Turkish President Recep Tayyip Erdogan on Tuesday expressed anger over the pope's use of the word genocide to describe the mass killings of Armenians in World War I, saying such talk was nonsense and the pontiff should not repeat such a mistake again.
Ankara at the weekend summoned the Vatican nuncio and recalled the Turkish envoy to the Holy See in a furious reaction to Pope Francis' description of the killings of Armenians at the hands of Ottoman forces.
"If politicians and religious leaders do the job of historians then we will not get to the truth and only end with nonsense," Erdogan said in a speech in Ankara in his first reaction to the pope's comments.
"Respected pope: I condemn this mistake and warn against making it again," he said to applause from an audience of businessmen.
Turkey has vehemently rejected the use of the term genocide to describe the Ottoman era killings and is keeping to its line in the 100th anniversary of the tragedy.
Armenians say 1.5 million of their ancestors were killed in a targeted campaign of extermination by Ottoman forces. The Turkish government said hundreds of thousands of Muslims and Christians were killed on both sides in a wartime tragedy.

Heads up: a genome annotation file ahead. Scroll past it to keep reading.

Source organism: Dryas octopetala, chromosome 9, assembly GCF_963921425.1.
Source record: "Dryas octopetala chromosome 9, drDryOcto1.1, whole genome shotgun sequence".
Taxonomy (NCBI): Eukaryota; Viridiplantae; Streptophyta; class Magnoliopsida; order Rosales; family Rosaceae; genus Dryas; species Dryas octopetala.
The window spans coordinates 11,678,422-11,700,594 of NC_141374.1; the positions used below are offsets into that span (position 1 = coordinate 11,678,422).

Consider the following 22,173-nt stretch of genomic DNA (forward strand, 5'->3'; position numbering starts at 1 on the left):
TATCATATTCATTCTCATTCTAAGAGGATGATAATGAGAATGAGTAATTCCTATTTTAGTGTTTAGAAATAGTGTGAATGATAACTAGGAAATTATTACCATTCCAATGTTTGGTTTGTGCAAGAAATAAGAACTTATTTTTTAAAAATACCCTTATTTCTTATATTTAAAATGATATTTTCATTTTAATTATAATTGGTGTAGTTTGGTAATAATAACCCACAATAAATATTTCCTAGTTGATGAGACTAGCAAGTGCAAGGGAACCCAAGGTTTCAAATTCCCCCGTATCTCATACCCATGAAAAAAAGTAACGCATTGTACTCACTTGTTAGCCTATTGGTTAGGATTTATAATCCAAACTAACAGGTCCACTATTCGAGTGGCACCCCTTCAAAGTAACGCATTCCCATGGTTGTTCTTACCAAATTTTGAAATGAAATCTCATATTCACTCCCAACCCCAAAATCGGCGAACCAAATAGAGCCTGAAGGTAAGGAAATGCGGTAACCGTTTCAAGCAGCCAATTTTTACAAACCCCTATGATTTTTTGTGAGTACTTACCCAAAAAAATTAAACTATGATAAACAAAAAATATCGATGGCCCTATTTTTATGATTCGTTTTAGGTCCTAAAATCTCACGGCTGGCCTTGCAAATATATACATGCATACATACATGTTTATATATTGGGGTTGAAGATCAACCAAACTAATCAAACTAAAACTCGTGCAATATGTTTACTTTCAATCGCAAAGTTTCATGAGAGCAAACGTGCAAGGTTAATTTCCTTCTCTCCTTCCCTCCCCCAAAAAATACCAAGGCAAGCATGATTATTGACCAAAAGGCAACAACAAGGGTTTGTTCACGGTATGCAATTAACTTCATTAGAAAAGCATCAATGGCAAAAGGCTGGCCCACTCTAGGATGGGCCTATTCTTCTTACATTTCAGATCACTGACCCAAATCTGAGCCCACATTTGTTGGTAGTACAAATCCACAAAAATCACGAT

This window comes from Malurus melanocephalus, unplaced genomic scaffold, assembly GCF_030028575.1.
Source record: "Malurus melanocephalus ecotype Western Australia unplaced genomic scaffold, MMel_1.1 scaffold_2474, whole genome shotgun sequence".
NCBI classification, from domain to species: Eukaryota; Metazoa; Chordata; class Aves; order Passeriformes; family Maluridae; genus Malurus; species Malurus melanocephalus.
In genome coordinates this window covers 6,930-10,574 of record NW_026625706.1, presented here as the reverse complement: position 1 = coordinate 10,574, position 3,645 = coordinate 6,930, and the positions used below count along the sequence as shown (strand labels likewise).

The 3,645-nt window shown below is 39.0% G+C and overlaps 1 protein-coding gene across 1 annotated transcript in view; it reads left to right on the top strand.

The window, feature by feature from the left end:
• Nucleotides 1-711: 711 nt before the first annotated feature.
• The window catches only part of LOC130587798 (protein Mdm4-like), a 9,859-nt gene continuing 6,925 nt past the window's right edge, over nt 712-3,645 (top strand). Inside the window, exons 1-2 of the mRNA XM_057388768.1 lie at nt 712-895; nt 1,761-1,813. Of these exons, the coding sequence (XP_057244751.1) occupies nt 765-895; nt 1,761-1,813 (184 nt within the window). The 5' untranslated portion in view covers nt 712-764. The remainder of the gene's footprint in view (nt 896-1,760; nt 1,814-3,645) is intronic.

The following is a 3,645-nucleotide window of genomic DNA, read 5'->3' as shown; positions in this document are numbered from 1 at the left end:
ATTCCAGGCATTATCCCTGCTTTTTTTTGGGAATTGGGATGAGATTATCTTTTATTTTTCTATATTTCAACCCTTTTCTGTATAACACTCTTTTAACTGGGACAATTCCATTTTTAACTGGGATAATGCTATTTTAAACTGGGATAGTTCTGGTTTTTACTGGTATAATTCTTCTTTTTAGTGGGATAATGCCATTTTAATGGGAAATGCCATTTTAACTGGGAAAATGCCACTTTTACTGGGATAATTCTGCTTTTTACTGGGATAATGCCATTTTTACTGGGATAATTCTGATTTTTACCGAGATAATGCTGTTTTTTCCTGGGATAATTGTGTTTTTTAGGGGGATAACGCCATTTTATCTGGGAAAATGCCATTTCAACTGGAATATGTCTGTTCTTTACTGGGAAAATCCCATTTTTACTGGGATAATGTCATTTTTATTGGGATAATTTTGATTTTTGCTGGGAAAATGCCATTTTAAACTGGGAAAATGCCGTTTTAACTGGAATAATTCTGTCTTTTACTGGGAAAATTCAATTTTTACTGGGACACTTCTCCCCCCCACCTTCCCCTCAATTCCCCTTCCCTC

The comments by the pope, who visited Turkey last November, have led to unprecedented attacks on the pontiff by Turkish officials.
EU Minister Volkan Bozkir said Monday that the pope had made the comment because of a strong Armenian lobby in his homeland of Argentina.
"I think Pope Francis made this statement because he is an Argentine. Unfortunately, in Argentina, the Armenian diaspora is dominant in the press and business world," Bozkir said, quoted by the official Anatolia news agency.
Referring to the influx of war criminals to Latin America after World War II, Bozkir declared that Argentina "welcomed Nazis, who were the lead performers of the Jewish Holocaust."